Now, I didn’t live in the 18th century, but I would venture a guess that were I to live in Antwerp and receive a letter from you (sent from Paris), I would almost certainly read it and give it my full attention. Today, however, you are lucky if your message to me gets seen, much less digested, much less appreciated.

Despite all of our fantastic methods of communication and connectivity, I am less likely to consume any individual piece of information/content than my 18th century counterpart. More to the point, it is because of our myriad methods of communication that I simply cannot consume everything. It is a paradox of our own devising. The very tools we build to facilitate human connection, in fact, make true connection all the more rare (and, I’d assert, more meaningful).

4145579503_e77de29e45I cannot help but think of the Ouroboros, the ancient symbol of the snake eating its own tail. The snake’s head in this case is the ceaseless progress of technology that has given us all of these communication platforms. But the snake doesn’t move forward. Progress is paid for by sacrificing part of ourselves. Eventually will the loop not close completely? Will we not be so connected that we can’t connect at all? If this is the case, then I question my own use of the word “progress” in an earlier sentence.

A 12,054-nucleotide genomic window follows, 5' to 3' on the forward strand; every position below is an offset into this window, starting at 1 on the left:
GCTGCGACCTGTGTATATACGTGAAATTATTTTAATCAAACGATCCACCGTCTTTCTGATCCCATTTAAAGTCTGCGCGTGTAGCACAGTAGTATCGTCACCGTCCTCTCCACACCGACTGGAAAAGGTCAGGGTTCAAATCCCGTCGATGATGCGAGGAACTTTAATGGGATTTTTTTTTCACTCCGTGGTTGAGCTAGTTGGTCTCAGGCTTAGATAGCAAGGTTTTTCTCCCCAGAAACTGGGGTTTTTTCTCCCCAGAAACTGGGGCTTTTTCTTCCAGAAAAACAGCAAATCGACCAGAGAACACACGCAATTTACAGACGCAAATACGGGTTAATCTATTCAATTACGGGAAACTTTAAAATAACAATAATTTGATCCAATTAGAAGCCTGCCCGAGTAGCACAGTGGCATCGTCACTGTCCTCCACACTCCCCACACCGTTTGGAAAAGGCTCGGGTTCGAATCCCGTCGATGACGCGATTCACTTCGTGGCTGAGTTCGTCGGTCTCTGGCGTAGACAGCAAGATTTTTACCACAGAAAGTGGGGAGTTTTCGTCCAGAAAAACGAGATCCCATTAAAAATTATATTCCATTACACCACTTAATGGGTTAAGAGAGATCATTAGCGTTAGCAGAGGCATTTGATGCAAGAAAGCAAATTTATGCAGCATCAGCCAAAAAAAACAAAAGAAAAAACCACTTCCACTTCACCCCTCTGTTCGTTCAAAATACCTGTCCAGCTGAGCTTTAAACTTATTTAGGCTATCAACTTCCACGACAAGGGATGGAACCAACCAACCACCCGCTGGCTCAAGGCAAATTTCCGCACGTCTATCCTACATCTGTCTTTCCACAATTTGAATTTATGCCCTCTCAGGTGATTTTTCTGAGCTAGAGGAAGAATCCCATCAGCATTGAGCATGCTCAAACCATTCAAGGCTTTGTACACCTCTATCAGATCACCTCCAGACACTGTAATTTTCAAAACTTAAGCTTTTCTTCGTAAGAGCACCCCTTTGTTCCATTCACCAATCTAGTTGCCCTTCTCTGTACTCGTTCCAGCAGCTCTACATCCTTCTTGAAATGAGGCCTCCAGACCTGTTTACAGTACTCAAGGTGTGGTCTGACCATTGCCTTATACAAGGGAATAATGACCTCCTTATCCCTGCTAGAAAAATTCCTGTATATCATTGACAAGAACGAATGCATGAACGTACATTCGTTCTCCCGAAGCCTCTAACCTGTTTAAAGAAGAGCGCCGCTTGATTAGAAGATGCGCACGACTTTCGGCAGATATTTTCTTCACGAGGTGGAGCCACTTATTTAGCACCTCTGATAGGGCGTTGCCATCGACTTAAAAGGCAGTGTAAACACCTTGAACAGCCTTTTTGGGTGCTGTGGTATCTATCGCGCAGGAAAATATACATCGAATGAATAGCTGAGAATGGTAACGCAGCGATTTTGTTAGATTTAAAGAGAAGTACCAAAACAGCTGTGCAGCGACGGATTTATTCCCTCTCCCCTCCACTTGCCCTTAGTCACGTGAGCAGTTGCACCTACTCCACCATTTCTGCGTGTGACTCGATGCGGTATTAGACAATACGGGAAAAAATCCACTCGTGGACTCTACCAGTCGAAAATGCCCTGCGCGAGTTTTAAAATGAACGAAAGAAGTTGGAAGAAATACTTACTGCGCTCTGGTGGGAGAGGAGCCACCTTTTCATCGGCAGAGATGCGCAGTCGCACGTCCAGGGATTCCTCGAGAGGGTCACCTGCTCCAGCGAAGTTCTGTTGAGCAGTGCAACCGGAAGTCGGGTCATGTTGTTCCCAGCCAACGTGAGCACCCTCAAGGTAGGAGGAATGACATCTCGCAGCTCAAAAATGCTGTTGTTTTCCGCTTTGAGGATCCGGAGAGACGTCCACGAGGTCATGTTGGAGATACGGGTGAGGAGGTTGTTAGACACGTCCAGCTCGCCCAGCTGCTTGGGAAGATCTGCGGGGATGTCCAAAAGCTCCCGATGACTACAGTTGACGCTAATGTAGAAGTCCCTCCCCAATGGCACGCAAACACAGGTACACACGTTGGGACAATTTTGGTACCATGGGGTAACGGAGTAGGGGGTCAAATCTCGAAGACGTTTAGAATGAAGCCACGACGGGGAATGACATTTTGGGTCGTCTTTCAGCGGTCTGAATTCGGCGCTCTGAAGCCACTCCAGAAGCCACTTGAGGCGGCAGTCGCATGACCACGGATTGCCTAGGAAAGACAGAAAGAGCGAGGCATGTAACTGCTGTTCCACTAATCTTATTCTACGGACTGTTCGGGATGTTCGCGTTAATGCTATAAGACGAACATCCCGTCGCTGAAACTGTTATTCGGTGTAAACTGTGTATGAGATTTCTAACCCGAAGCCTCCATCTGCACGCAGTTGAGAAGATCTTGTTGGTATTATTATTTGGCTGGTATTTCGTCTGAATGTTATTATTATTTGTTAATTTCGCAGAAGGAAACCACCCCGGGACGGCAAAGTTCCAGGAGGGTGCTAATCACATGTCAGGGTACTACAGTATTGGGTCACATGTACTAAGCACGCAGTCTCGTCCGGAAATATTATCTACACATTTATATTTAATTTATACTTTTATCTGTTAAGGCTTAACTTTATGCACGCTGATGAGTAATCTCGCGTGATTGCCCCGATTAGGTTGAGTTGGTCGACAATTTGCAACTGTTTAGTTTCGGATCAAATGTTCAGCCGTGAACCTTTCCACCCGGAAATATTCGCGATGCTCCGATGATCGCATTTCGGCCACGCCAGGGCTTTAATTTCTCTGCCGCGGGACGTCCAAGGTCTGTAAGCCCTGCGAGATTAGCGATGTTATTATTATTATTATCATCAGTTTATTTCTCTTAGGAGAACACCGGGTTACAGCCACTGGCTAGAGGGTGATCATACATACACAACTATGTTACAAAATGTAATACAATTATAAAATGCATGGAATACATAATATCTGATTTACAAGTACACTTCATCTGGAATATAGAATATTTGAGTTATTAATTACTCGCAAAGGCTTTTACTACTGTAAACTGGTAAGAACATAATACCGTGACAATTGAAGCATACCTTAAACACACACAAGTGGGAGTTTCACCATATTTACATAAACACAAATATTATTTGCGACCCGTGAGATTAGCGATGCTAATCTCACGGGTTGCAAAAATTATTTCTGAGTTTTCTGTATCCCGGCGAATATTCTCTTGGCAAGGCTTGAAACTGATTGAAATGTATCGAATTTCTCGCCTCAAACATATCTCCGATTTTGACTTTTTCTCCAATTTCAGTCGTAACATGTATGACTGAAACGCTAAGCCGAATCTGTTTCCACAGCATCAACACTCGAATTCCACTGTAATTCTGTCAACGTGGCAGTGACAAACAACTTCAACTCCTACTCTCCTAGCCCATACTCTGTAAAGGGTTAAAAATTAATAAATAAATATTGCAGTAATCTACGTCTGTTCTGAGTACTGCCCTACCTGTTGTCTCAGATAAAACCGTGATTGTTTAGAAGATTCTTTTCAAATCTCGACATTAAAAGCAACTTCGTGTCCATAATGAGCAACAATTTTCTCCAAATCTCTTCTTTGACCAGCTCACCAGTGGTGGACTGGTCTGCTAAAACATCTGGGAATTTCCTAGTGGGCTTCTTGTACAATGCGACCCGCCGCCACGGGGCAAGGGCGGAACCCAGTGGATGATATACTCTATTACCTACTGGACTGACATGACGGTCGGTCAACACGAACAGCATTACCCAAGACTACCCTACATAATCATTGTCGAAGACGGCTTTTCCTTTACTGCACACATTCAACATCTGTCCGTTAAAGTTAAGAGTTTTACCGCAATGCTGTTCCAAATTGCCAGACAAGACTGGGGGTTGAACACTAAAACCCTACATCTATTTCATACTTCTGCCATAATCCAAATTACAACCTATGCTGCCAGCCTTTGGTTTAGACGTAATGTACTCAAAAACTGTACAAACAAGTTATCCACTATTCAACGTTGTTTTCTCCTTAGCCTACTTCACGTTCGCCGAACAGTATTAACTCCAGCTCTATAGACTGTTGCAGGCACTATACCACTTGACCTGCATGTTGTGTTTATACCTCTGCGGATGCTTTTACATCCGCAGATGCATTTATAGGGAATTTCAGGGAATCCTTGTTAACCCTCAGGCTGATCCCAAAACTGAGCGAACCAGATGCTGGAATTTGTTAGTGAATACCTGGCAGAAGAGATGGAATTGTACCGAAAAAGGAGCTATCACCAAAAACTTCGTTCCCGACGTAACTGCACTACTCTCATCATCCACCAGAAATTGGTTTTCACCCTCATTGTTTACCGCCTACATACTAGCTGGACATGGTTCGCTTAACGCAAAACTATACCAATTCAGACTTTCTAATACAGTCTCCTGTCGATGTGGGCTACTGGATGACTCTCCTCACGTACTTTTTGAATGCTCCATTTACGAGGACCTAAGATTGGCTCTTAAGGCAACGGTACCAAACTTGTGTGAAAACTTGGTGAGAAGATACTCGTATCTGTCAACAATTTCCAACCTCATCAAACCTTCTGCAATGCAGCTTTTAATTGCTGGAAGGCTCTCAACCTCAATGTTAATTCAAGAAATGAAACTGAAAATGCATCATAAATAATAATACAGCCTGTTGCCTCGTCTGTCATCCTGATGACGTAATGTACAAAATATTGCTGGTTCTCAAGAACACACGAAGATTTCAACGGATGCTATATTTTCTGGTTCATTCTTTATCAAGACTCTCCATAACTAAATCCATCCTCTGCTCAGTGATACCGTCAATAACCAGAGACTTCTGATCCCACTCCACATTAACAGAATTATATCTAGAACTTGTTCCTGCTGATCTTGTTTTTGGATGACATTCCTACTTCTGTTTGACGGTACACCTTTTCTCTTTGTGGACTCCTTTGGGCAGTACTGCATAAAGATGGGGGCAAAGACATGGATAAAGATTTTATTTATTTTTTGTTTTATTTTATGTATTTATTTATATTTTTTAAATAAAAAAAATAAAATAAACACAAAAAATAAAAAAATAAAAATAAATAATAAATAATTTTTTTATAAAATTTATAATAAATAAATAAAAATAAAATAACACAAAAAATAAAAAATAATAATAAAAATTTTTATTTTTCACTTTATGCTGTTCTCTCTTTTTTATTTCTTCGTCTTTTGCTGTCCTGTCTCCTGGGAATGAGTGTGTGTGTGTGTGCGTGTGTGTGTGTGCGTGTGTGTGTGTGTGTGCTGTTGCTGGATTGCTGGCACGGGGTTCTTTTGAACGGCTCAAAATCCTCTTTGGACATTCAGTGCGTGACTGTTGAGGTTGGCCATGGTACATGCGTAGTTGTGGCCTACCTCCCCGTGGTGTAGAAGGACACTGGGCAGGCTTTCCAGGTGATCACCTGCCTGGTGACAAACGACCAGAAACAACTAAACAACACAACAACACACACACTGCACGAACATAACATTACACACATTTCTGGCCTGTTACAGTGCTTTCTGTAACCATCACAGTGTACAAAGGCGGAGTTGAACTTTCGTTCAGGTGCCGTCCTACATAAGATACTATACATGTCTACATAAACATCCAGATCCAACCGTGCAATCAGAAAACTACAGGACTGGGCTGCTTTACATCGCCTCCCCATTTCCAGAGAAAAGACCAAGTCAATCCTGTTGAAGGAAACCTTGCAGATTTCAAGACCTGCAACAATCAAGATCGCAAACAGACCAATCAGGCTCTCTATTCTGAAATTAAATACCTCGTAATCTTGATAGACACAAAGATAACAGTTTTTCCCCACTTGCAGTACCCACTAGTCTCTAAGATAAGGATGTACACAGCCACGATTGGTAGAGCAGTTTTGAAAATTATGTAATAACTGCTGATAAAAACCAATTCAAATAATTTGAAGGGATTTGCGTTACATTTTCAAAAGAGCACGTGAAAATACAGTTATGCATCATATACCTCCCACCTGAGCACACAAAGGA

What does this have to do with marketing (social media or otherwise)? Excellent question.

I have a theory: our race for greater and greater connection with consumers is actually having the opposite effect. Consumers are saturated. I am saturated. You are saturated. We are plugged in, connected with and without wires to the fastest, vastest, and most complete collection of information in human history. To simply maintain our sanity, we have no choice but to block out a large part of the signal. Our brains have not evolved to effectively handle the number of emails that a high-level executive receives in a given day.

The modern marketer’s solution to reaching their consumer is to employ every possible way to connect. If one Pipe is good than ten is better, right? Wrong. If you cannot make a meaningful connection with me on one medium, then trying the same failed tactic on ten media will serve only to trip my signal vs. noise filter. Henceforth, I will subconsciously file your messages/content as noise.